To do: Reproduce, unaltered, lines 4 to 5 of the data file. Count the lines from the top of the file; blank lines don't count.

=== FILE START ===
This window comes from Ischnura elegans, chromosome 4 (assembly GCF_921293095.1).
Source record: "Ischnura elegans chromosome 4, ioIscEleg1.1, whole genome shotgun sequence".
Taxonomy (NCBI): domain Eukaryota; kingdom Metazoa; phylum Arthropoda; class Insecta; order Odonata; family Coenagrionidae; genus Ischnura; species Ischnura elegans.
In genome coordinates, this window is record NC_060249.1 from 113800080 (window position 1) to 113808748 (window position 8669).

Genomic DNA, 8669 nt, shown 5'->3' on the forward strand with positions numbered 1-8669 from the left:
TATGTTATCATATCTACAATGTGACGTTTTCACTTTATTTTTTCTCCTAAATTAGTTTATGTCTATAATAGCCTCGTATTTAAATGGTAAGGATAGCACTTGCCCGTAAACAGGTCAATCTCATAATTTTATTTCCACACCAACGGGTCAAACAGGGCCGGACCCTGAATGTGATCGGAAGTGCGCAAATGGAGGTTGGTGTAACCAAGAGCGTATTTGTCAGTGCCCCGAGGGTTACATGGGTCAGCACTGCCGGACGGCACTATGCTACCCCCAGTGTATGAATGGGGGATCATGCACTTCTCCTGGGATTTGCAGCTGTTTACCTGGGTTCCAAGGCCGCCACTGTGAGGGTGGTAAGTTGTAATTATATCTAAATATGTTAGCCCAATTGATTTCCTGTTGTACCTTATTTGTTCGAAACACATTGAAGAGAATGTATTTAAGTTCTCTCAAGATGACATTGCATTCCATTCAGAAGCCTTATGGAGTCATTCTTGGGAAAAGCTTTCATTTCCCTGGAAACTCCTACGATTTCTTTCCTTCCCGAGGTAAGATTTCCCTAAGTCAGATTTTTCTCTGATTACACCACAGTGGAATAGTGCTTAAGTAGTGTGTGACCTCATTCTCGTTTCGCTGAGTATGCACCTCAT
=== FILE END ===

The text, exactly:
In genome coordinates, this window is record NC_060249.1 from 113800080 (window position 1) to 113808748 (window position 8669).

Genomic DNA, 8669 nt, shown 5'->3' on the forward strand with positions numbered 1-8669 from the left: